For the month of April, we interviewed Dr. Stephen Patrick and Prof. Kevin Brindle on their paper, “Development of Timd2 as a reporter gene for MRI.” Using genetic manipulation of cells, they highlight both benefits and technical limitations for this exciting frontier in live cell-tracking using MRI.
MRMH: A bit of background – what has led you to combine both MR and biochemistry in your work?
Stephen: I came to work in MR when I joined Kevin’s lab as a PhD student. My undergraduate degree was in cell biology, so I was interested in the cell side of things, especially stem cells. It was great to be able to combine imaging with cell studies during my PhD specifically developing new methods to track cells using gene reporters. Biochemistry is very relevant to MR because there are a lot of different biochemical phenomena that you can measure with different types of MR, which makes it interesting for me.
Kevin: I actually got into the field by accident. I wanted to work in protein NMR and the guy I went to work for, Iain Campbell – and this is back in 1977, had decided at that point in time that protein NMR was done. So, we started doing proton NMR on cells. My first paper was on the effect of susceptibility effects in deoxygenated red cell suspensions, which came to be highly cited because of the BOLD effect.
I got sort of hooked by this, but because I trained as a biochemist, I’ve always been very focused on biochemical applications of the technology and how it can be translated to the clinic.
MRMH: Can you give us a lay summary of the paper?
Stephen: The aim of the project originally was to image gene expression using MRI. We did this by making the cell express a receptor on its surface that can bind to tiny magnetic particles. So the idea is you can control the expression of the receptor genetically, and then you can image the effect of the expression of the receptor by the ability of the cell to take up iron oxide particles. These iron oxide particles are conveniently stored inside a protein casing called ferritin that’s found naturally inside the cell
Kevin: This reporter gene [Timd2] is only one of several now that we’ve published. The advantage of using a gene reporter is the cell’s got to be viable in order to show reporter expression and by using a tissue specific promoter you can also not only track where the cell is, but if that cell differentiates. The downside is sensitivity. In cells with super-paramagnetic iron oxide nanoparticles [SPIO], for example, you can see single cells as you get an amplification effect around the cell, but there are different challenges with this technique. Nevertheless, we feel that reporters are a better way to do this.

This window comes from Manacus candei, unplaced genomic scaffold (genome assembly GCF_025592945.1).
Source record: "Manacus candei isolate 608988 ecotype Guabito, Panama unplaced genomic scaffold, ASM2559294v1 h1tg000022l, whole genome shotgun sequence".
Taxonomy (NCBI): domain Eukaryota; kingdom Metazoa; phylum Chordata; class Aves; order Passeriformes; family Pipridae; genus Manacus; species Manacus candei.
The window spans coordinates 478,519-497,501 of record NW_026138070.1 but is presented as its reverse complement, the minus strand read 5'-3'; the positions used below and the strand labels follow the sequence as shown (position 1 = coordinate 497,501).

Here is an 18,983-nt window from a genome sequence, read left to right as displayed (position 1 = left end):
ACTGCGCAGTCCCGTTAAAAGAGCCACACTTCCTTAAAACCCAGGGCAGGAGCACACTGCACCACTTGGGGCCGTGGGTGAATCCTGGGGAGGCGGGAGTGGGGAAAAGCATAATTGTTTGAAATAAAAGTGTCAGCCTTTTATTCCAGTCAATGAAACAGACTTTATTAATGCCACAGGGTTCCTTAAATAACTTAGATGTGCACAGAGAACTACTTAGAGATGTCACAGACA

MRMH: What was the motivation for selecting Timd2?
Stephen: With Timd2, which is a cell-surface receptor, we could produce either positive or negative contrast depending on what substrate it imports inside the cell. The substrate in this case is ferritin, which is a hollow protein, and we filled it with either iron or manganese to generate T2 or T1 contrast changes, respectively.
Kevin: An important point to make of course, if you have endogenous expression of the receptor, then clearly you would label those cells as well, so you really want to use a receptor that is not widely expressed.
MRMH: What are the in vitro versus in vivo limitations for these experiments?
Stephen: The main in vivo limitation is probably being able to deliver the ferritin substrate to the cells. Whereas this wasn’t a problem in vitro, we could simply add it directly to the cell culture dish, in vivo it’s cleared by the liver and kidneys, and it only stays in the blood for a certain amount of time. You’ve also got the problem of ferritin getting out of the vasculature and into the tissue. So it’s probably a problem with ferritin delivery, which is the main in vivo limitation.
Kevin: It gives great contrast in vitro as you can see. Ferritin is a macromolecule so delivering the contrast in vivo is much more of a problem. Which is why we’ve started to also focus on smaller contrast media, like the gadolinium-based chelates. These are relatively small and if you want to introduce an exogenous agent, you want it to be small so you get good tissue penetration and also fast clearance as well. Otherwise you don’t get contrast.
Work on Timd2 was performed at the University of Cambridge (Photo by Mikail Rubinov).
MRMH: What are the potential applications for MR reporter genes?
Stephen: One of the potential applications would be tracking therapeutic cells that were going to be used for some kind of cell therapy. Possibly for neurodegenerative or degenerative conditions, if you transplant something like stem cells you want to know several things – if they’ve gone to the location of interest, if they stay there or migrate, or even if they differentiate. To be able to tell these things noninvasively you’re probably going to need some kind of imaging technique and it probably would be best suited to a reporter gene approach.
Kevin: The great thing about gene reporters is you know the cell is viable, and you can in principle get very specific information if you use a tissue specific reporter as well. With Timd2 for preclinical it’s fine, I think it would be a real challenge to take this particular reporter into the clinic, but we are working on other reporters that would have more potential in that respect.
*Interview by Erika Raven and Nikola Stikov